I have recently returned from a thoroughly enjoyable and mostly relaxing family holiday in Greece – a week in Crete, near Chania on the north-west coast, followed by a few days in Thessaloniki. Most of the first week was spent by the pool and on the beach – a genuine first for a Higgitt holiday. Since I actually managed to do some reading, despite the presence of a four-year-old, it’s an experiment I plan to repeat.
As well as books, I brought along a pair of binoculars with the hope of doing a tiny bit of stargazing. I have fond memories of a long-ago holiday in Portugal, staying in a converted hill-top windmill, when my dad helped me to see Jupiter’s brightest satellites with his binoculars. (Little did I know then that I would later know something about their discoverer, Galileo, and their use for determining longitude on land.) Apart from some moments of looking skyward when out in the countryside, and a view of the moon through the Royal Observatory’s 28-inch telescope, that has really been it for me and actual astronomical observing.
I was pretty much foiled on this holiday as we were staying nearer the city and other well-lit areas than I had anticipated. In fact, I’ve seen nearly as many stars on a clear night in London, and so my son’s first view of the milky way is still ahead of him. However, we were both rewarded by some great views of a daytime moon – which passed from the west across the blue, blue skies above the sea, lasting even until a Mediterranean lunchtime – and some glorious sunsets. On our second night, all alone on our hotel room’s balcony, I was lucky enough to look up from my book to see a large, bright meteor – a Perseid, I assume – burning up as it moved vertically downwards, apparently in no tearing hurry: transitory, but no lightening flash.
Apart from the remarkable appearance of some clouds(!) that flurried across the sky in what counted as a major bit of weather for an August day in Crete, there was one other notable thing in the skies: fighter jets. Initially, unthinkingly, I assumed that they were just in the area for some sort of exercise, and it was only when I looked at the map and noticed that the water to the south of Crete is the Libyan Sea did I work out just where they were flying and why. Waiting a few days later at Chania airport we saw – and heard – them taking off and spotted the lines of military hangers beyond the civilian runways.
The second part of our holiday was a few days in the fascinating city of Thessaloniki, the capital of the Greek periphery of Central Macedonia. It was certainly hot, traffic-filled and hard work after our restful week in Crete, but it is a city packed full of history – and bars. (Perhaps one better for our 20s and pre-parenthood!) It has inspired me to get on with reading Mark Mazower’s Salonika: City of Ghosts, which has been sitting on our shelves for some time. Greek, Roman, Byzantine, Ottoman Empires – this place had seen them all, as well as being a centre of Jewish life and culture, before the Nazi occupation.
At least in the heat of August, Thessaloniki does not seem to be much of a tourist city, which seems a shame as there are some wonderful things to see, some of which have clearly had serious money spent on them in recent years. I just hope they survive the current economic crisis. As well as a host of Roman remains, including the wonderful Rotunda, and Byzantine walls and churches, the city is blessed with some really great museums. Firstly there was a city history museum, within the historic White Tower. This had masses of information via the audioguide and some innovative design (some of which, my guidebook told me, had something to do with Apple) as well as the landmark building and fantastic view to pull in such punters as were available. We all enjoyed the spiral stairs, maze of rooms and view, and the design and content were great for the adults, if not the little kid.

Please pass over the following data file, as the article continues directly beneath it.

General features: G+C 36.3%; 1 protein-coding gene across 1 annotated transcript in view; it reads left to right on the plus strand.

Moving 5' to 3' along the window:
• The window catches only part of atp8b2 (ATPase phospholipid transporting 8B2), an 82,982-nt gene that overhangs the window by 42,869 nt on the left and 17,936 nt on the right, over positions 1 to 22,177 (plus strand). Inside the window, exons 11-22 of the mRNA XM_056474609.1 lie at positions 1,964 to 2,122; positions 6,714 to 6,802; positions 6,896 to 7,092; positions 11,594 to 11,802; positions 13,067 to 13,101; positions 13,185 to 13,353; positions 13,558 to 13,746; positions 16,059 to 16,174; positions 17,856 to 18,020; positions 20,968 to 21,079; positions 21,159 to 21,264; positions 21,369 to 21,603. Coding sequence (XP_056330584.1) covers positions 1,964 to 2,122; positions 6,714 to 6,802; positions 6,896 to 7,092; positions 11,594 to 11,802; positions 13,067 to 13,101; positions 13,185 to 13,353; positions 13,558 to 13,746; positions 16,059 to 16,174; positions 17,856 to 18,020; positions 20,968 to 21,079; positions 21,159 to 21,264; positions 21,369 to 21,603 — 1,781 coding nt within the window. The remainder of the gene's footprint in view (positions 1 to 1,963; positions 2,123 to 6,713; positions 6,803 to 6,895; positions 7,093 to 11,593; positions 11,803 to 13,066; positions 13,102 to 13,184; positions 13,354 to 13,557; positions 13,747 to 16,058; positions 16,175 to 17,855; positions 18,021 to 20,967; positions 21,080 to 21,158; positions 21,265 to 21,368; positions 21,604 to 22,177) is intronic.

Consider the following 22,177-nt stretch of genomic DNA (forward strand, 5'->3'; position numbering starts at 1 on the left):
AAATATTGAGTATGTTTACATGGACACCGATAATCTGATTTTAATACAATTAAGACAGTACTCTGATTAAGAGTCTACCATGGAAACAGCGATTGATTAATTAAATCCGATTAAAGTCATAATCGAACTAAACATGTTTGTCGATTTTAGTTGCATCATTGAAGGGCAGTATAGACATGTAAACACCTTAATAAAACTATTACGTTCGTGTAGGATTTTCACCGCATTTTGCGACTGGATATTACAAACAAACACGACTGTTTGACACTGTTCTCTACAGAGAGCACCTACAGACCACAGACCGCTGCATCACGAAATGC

Sadly, two of the best museums had almost no visitors apart from us. These were the Archaeological Museum and the Museum of Byzantine Culture, both in 20th-century buildings (1960s and 1990s respectively) and both with recently revamped displays. I have, in my life, seen plenty of southern European archaeological museums, which used to be rows and rows of stuff in dusty cases, with minimal labels. I was amazed to see how these places seemed to have skipped a whole half century of museology, from the early 20th right into the 21st. They looked wonderful, and they made the pots, statues, paintings and mosaics speak of past cultures rather than simply themselves. In addition, there was engagement with the history of the archaeology that ensured these objects are with us today, and the more recent history, science and museology that was both informative and pleasingly reflexive.
Both museums were a joy to be in, even with a young child (although I would like to have had the chance to go back by myself). My son particularly enjoyed a film that showed traditional glass-making techniques and a series of rather whizzy interactive displays in an exhibition called, pleasingly, ‘From Fragments to Pixels‘. I must also tip my hat to the lovely-looking, shady courtyard café-restaurants. If you’re ever in Thessaloniki, go to one of these for a frappé then, invigorated, immerse yourself in some real ancient treasures.